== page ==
The Design Council, formerly the Council of Industrial Design, is a United Kingdom charity incorporated by Royal Charter. Its stated mission is "to champion great design that improves lives and makes things better". It was instrumental in the promoting of the concept of inclusive design.
The Design Council's archive is located at the University of Brighton Design Archives.
The Design Council also runs two subsidiaries, the Design Council Commission for Architecture and the Built Environment (Design Council CABE) and Design Council Enterprises Limited.
The Commission for Architecture and the Built Environment
The Design Council Commission for Architecture and the Built Environment (DC CABE), also variously called Design Council CABE, CABE at the Design Council, or often simply CABE, is one of Design Council’s two subsidiaries. It supports communities, local authorities and developers involved in built environment projects by providing services in three areas: design review, customized expert support, and training and continued professional development (CPD). These services are supported by a network of Built Environment Experts (BEEs), a multidisciplinary team of 250 experts from “architecture, planning and infrastructure backgrounds, as well as academics, health specialists, and community engagement workers”.
Design Council CABE, which is intended to be run as a “self-sustaining business”, was formed on April 1, 2011 from about 20 staff from the original CABE after it was merged with the Design Council. The BEE network was formed in 2012.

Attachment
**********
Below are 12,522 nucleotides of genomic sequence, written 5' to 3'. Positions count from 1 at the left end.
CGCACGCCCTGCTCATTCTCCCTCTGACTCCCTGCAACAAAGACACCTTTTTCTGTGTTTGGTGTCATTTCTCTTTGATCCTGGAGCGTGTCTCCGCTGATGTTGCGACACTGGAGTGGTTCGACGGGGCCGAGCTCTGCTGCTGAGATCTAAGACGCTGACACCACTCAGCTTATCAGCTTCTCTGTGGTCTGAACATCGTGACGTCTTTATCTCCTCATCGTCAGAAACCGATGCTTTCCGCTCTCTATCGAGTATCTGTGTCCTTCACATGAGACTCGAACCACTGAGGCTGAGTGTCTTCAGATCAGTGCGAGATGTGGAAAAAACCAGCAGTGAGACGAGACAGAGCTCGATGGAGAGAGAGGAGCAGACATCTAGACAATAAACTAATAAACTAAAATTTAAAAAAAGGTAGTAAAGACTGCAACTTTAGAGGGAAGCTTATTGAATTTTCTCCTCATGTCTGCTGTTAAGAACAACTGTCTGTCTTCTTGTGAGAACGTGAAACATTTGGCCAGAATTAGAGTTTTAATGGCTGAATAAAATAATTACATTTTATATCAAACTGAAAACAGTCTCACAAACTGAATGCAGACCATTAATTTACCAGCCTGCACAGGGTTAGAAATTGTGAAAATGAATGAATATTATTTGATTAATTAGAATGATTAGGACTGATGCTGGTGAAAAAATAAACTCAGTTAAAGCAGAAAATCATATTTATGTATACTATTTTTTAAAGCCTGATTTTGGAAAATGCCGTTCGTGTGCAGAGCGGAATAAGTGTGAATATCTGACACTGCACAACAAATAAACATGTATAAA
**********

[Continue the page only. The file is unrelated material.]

The Design Council started on 19 December 1944 as the Council of Industrial Design (COID), founded by Hugh Dalton, President of the Board of Trade in the wartime Government. And its objective was 'to promote by all practicable means the improvement of design in the products of British industry'.
S. C. Leslie, the Council's first director, played an important part in the Britain Can Make It exhibition of 1946. It was 1947 successor Sir Gordon Russell who established the organization’s model for the next 40 years. Under Sir Paul Reilly in the early '70s, the organization changed its name to the Design Council in 1972.
The Design Council was incorporated as a registered charity by Royal Charter in 1976,:12 although it continued to operate as a non-departmental public body.
In December 1994 it underwent a restructuring, which resulted in its function being changed from being both an advisory body and a provider of goods and services to being primarily strategic, with a mission “to inspire the best use of design by the United Kingdom in the world context, in order to improve prosperity and wellbeing”.
On 1 April 2010 it incorporated a subsidiary trading company called Design Council Enterprises Limited to transact “fundraising activities that are not primary-purpose charitable activity.”
On 1 April 2011, it ceased to be a non-departmental public body of the Department for Business, Innovation and Skills and became an independent registered charity, although it continued to receive grants from the Department.:5 It also officially merged with the Commission for Architecture and the Built Environment (CABE) on the same day although Design Council CABE was incorporated four days earlier.
The Design Centre
Sir Gordon Russell, who was heavily involved in the 1951 Festival of Britain, examined ways to reform the education and training of new industrial designers. The Design Centre, in London's Haymarket, was officially opened on 26 April 1956.
The Council under Russell combined exhibitions with product endorsements, direct services to industry, commercial publishing and retail.
After the Design Council’s restructuring in 1994, the Design Centre became closed to the public. The Design Council continued to operate from the Design Centre until 1998.
The Design journal
Between 1949 and 1999, the Design Council published Design (ISSN 0011-9245), a “well-regarded magazine of its own” The journal ceased publication after the summer issue of 1999.
The Council has hosted the British Design Awards, with the 1987 logo rights being co-owned with Manchester Metropolitan University. It was suggested in 1995 in Business Strategy Review magazine that the awards made suitable benchmarks, contributing to industrial competitiveness.